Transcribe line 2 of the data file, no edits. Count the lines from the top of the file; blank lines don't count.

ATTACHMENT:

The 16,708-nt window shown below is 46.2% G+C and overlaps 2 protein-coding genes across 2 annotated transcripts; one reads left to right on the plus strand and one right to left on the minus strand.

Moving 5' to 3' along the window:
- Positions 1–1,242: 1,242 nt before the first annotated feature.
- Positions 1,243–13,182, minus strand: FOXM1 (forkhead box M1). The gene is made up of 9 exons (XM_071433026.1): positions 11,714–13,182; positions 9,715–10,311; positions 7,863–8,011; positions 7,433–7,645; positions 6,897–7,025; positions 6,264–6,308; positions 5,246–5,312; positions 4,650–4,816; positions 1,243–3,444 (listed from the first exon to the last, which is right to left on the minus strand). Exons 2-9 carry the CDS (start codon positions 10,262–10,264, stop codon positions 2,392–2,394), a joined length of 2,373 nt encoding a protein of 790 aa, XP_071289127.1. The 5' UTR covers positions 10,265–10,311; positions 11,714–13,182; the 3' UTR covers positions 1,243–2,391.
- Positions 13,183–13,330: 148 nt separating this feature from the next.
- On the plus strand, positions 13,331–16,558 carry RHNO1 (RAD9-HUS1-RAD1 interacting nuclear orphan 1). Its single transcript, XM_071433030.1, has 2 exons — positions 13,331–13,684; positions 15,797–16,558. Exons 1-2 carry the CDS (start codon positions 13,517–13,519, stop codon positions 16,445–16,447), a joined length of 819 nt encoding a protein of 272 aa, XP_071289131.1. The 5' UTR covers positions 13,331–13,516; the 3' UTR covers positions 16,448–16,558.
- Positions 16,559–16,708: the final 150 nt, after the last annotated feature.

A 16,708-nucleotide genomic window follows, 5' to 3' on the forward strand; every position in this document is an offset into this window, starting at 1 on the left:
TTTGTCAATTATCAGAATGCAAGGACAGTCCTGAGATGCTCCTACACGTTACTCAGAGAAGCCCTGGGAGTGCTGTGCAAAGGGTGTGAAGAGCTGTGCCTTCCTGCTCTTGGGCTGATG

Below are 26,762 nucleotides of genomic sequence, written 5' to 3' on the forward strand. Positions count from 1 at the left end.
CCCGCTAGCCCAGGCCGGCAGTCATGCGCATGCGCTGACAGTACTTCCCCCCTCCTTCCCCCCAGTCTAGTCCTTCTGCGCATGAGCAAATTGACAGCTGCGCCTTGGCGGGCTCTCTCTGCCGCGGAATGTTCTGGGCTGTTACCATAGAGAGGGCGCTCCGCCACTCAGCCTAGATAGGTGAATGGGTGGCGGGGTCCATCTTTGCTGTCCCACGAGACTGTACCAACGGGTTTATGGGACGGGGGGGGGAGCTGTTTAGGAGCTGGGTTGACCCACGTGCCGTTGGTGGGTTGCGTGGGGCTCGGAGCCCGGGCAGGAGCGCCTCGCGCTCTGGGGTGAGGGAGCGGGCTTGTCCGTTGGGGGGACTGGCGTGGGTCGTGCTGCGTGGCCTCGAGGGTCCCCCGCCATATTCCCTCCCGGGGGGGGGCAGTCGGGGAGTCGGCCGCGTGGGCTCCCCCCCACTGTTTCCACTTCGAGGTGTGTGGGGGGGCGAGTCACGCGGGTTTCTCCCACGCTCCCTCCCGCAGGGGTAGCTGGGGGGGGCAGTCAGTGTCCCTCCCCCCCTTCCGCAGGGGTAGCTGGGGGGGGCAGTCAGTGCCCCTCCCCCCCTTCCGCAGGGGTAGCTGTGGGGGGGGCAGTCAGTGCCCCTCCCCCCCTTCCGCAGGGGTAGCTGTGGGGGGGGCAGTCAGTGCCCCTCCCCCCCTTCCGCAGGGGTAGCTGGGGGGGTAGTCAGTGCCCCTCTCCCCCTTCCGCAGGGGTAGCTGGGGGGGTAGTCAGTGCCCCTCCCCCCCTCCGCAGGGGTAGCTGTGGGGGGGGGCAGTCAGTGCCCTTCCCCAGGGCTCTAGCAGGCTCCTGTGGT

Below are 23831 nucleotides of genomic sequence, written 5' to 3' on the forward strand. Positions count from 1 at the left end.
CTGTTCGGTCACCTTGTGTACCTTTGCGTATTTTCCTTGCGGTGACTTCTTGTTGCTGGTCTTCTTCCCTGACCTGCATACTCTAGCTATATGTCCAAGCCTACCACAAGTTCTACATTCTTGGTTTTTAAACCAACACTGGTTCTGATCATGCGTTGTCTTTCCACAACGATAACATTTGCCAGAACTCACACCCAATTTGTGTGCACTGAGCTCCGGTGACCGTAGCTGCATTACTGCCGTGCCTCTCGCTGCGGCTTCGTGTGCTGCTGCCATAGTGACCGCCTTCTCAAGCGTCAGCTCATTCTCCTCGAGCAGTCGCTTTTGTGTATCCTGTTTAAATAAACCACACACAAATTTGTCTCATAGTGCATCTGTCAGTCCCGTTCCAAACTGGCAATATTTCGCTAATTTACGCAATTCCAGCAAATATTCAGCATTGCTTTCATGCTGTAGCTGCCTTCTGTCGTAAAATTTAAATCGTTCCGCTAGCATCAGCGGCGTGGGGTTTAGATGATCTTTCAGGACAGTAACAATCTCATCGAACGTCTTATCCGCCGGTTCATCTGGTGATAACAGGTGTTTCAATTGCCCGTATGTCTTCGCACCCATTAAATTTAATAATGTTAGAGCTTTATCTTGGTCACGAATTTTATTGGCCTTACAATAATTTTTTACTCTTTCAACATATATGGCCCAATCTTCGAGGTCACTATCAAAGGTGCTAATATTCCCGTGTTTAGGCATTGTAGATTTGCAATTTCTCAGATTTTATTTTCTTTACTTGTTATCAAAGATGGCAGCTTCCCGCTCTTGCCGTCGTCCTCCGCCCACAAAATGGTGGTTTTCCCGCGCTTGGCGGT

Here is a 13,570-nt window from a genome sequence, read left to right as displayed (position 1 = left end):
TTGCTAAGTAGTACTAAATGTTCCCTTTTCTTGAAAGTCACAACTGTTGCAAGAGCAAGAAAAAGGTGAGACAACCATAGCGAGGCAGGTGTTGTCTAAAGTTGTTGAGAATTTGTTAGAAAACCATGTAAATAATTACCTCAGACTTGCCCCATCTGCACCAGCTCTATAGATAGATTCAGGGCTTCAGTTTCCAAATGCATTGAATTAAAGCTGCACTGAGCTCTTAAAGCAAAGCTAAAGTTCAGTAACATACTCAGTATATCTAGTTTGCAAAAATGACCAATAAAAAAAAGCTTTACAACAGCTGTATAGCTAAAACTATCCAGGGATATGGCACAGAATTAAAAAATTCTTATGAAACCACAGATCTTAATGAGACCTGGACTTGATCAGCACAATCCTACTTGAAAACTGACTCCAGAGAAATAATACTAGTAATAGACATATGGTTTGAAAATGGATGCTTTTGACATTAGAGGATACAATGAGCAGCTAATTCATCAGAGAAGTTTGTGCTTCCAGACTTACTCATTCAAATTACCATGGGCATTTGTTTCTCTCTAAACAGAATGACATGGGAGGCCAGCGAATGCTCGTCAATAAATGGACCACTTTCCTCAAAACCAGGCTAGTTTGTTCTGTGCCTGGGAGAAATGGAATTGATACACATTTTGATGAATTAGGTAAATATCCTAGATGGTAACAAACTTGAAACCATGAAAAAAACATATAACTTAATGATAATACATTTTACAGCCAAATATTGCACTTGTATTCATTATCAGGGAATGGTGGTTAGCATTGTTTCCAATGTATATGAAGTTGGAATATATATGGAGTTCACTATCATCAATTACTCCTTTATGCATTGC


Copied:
Moving 5' to 3' along the window: